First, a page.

Nov 132012

TrueZIP 7.7 has been released. This is mostly a maintenance release which fixes bugs and improves documentation. As of now, TrueZIP is entering maintenance mode, that is, it should only receive maintenance updates while new features should go into its successor, TrueVFS. An update to TrueVFS should get released in due time.

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Sep 052012

I am very pleased to announce the double release of TrueVFS 0.9.1 and TrueZIP 7.6.4. This is the first release of TrueVFS, which is the successor of TrueZIP. TrueVFS provides a significantly improved architecture which will serve as a robust and extensible platform for building future releases. Some new features have already been implemented, and a lot more will follow before the release of version 1.0. Continue reading »

Jan 162012

It happens every now and then that I get a personal email asking for support on an issue with TrueZIP. Well, this is certainly OK, but I prefer such conversation to happen on the public user mailing list for the benefit of TrueZIP’s small but growing community. Besides, sharing our conversation with others is a way of saying thank you for a free (as in beer) VFS library/framework.

So if you haven’t done already, please subscribe to a TrueZIP mailing list at The most appropriate list is the users list. The announce list should only be used if your interest is solely in announcements – they will get copied to the user list anyway.

If you have a login on, your subscription should get confirmed instantly. Otherwise I’ll have to do it manually, so please bear with me.

Thanks in advance!

Sep 052011

Few of you may know that I’m a long term addict to mind mapping. For example, back in 2006, I’ve developed the RAES encryption and authentication scheme using a mind map. This mind map is still available online as part of the source code for TrueZIP. To use it, you need FreeMind.

So after releasing TrueZIP 7.3.1 I thought it was time again to think about future TrueZIP using a mind map. This time however, I’ld like to share my mind map with you.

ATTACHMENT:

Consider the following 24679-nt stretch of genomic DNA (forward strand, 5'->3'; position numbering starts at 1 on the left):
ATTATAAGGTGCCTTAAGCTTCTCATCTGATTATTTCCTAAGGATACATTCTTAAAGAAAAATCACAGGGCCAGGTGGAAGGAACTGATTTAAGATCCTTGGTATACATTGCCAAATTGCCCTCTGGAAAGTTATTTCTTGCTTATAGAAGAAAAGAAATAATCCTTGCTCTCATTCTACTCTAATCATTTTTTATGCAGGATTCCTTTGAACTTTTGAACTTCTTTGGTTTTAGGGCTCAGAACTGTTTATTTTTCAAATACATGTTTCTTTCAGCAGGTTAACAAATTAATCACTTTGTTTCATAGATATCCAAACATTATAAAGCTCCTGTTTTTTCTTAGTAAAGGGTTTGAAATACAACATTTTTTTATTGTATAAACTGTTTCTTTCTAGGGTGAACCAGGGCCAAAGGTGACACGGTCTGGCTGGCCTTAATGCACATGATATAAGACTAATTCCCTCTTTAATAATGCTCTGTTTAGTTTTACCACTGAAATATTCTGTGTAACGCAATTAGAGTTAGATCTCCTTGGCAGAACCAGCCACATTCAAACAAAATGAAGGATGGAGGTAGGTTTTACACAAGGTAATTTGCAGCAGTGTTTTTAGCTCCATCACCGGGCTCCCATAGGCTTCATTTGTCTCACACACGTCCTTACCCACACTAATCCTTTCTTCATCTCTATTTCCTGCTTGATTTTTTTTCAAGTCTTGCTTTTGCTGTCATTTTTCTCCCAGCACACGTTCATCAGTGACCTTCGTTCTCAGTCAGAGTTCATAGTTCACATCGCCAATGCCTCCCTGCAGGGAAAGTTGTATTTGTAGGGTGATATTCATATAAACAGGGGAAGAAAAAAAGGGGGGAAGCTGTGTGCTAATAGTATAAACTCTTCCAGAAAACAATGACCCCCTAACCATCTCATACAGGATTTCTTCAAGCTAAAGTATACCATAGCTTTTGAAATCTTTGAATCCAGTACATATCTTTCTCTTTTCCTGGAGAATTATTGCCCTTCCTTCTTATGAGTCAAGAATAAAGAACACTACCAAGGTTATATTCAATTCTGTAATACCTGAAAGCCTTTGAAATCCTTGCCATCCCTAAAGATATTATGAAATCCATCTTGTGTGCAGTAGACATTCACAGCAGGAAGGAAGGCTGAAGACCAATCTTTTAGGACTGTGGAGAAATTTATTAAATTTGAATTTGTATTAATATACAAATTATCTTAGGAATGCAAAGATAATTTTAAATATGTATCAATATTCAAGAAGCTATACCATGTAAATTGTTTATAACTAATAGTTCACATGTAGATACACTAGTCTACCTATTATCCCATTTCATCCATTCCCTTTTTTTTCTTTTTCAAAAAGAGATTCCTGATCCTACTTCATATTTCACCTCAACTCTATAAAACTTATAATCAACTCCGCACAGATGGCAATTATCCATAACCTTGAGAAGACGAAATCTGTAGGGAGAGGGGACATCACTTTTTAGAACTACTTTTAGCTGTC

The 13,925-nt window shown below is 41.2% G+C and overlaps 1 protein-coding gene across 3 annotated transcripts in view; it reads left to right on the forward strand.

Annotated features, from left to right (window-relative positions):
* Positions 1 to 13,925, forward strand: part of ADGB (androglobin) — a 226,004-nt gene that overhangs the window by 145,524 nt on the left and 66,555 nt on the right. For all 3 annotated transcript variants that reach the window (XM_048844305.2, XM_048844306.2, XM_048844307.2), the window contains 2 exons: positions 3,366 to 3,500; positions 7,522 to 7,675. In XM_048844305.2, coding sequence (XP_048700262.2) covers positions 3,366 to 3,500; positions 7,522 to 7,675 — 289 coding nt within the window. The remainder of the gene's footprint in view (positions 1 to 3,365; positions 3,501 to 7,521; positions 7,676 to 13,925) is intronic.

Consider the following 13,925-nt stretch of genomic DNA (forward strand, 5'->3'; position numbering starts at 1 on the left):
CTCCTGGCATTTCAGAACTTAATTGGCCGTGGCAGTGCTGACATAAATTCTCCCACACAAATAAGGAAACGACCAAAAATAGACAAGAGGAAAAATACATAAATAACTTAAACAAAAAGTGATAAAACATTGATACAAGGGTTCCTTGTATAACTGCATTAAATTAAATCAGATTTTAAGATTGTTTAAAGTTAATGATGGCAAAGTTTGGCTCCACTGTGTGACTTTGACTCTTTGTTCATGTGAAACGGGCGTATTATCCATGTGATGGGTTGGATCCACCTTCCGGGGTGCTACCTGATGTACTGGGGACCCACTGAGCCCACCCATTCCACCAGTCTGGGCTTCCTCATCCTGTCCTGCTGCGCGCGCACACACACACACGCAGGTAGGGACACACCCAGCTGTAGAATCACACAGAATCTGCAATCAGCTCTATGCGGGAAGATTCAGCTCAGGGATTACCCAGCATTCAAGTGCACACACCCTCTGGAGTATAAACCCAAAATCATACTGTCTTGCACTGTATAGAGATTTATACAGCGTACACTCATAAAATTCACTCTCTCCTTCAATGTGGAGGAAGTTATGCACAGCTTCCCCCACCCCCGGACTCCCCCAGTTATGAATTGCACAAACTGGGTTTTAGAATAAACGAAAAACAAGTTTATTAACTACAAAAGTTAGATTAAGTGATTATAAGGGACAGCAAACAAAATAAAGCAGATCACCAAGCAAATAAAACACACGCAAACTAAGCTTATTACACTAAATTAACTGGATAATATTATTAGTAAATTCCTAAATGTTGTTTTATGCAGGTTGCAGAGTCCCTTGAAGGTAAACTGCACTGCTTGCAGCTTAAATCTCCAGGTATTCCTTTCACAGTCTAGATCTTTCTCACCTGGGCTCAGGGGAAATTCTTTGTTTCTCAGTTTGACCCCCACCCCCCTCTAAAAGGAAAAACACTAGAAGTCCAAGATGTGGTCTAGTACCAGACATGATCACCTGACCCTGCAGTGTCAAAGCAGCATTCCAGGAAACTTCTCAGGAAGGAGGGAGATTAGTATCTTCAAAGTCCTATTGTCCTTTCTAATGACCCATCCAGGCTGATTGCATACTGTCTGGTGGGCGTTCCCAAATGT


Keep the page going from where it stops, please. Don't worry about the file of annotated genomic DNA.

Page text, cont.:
I’ve done this mind map using SimpleMind Touch on my iPad. It’s a very nice tool for taking notes when you’re out of office, e.g. in a bar. It also supports exporting its mind maps to FreeMind, so you can download it. Actually, I’ld like to encourage you to share your thoughts with me this way: Just download this FreeMind map, edit it and send it back to me via email (see below). Any thoughts are welcome!

Jul 272011

In my previous sneak preview post, I showed you how the upcoming TrueZIP 7.3 release can get used to grow a ZIP file by appending archive entries to its end rather than assembling a new ZIP file. While this improves performance, it grows the ZIP file over time and so you may want to compact the ZIP file once again. Here’s how to do this. Continue reading »

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Jul 262011

This post is a sneak preview of a new feature in TrueZIP 7.3: The ability to add ZIP entries to a ZIP file fast by appending them to its end rather than performing a full update. This feature is the equivalent to a multi-session disc (CD, DVD etc.) for ZIP files and can significantly improve the overall performance of a TrueZIP application. Continue reading »

Jun 052011

When a TrueZIP application is accessing lots of archive files, maybe of different types, or when accessing recursive archive files like they are used for Java web applications or Java enterprise applications, it would be interesting to figure which archive files are currently mounted and which temporary files are used for this. This post features a general purpose file system driver for instrumenting other file system drivers with JMX and java.util.logging for monitoring and managing TrueZIP applications. Continue reading »

Jun 052011

With all its modularization, dependency injection and service location, it may be hard to figure the initial setup of a TrueZIP 7 application. Among other things, the initial setup determines which archive file suffixes will be detected by the application, e.g. “.zip” or “.tar.gz”. This post shows you how you can use java.util.logging to observe your application figuring its initial setup from the services available on the class path at runtime. Continue reading »